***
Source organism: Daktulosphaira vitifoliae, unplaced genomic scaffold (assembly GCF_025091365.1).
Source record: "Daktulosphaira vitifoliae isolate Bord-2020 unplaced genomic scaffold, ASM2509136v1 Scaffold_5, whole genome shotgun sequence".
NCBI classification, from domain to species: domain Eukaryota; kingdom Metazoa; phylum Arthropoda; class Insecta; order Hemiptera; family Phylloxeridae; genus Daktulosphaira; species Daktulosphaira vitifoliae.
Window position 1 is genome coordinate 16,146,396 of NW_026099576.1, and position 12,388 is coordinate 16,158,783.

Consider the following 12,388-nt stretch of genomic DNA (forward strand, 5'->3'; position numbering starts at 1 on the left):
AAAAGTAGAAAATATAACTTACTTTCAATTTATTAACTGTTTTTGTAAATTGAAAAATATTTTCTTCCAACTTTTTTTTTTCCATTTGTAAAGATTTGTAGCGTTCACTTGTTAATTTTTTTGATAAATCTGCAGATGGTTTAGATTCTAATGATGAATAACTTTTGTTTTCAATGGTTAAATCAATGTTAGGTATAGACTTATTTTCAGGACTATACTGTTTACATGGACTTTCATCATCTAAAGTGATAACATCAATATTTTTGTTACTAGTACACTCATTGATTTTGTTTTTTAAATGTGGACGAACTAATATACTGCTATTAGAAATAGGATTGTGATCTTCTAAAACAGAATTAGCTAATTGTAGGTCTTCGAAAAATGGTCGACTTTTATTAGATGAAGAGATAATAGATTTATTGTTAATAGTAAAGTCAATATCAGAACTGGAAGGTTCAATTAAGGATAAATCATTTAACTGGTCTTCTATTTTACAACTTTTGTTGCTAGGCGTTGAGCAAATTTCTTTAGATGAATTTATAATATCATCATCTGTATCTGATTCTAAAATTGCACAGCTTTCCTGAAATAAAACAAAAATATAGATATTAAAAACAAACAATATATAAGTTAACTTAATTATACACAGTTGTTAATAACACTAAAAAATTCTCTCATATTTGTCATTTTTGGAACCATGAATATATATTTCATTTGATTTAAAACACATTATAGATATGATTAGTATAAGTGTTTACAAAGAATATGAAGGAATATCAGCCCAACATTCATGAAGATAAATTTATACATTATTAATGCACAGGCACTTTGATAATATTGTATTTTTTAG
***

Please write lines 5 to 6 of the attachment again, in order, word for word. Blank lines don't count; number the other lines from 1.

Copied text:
Consider the following 12,388-nt stretch of genomic DNA (forward strand, 5'->3'; position numbering starts at 1 on the left):
AAAAGTAGAAAATATAACTTACTTTCAATTTATTAACTGTTTTTGTAAATTGAAAAATATTTTCTTCCAACTTTTTTTTTTCCATTTGTAAAGATTTGTAGCGTTCACTTGTTAATTTTTTTGATAAATCTGCAGATGGTTTAGATTCTAATGATGAATAACTTTTGTTTTCAATGGTTAAATCAATGTTAGGTATAGACTTATTTTCAGGACTATACTGTTTACATGGACTTTCATCATCTAAAGTGATAACATCAATATTTTTGTTACTAGTACACTCATTGATTTTGTTTTTTAAATGTGGACGAACTAATATACTGCTATTAGAAATAGGATTGTGATCTTCTAAAACAGAATTAGCTAATTGTAGGTCTTCGAAAAATGGTCGACTTTTATTAGATGAAGAGATAATAGATTTATTGTTAATAGTAAAGTCAATATCAGAACTGGAAGGTTCAATTAAGGATAAATCATTTAACTGGTCTTCTATTTTACAACTTTTGTTGCTAGGCGTTGAGCAAATTTCTTTAGATGAATTTATAATATCATCATCTGTATCTGATTCTAAAATTGCACAGCTTTCCTGAAATAAAACAAAAATATAGATATTAAAAACAAACAATATATAAGTTAACTTAATTATACACAGTTGTTAATAACACTAAAAAATTCTCTCATATTTGTCATTTTTGGAACCATGAATATATATTTCATTTGATTTAAAACACATTATAGATATGATTAGTATAAGTGTTTACAAAGAATATGAAGGAATATCAGCCCAACATTCATGAAGATAAATTTATACATTATTAATGCACAGGCACTTTGATAATATTGTATTTTTTAG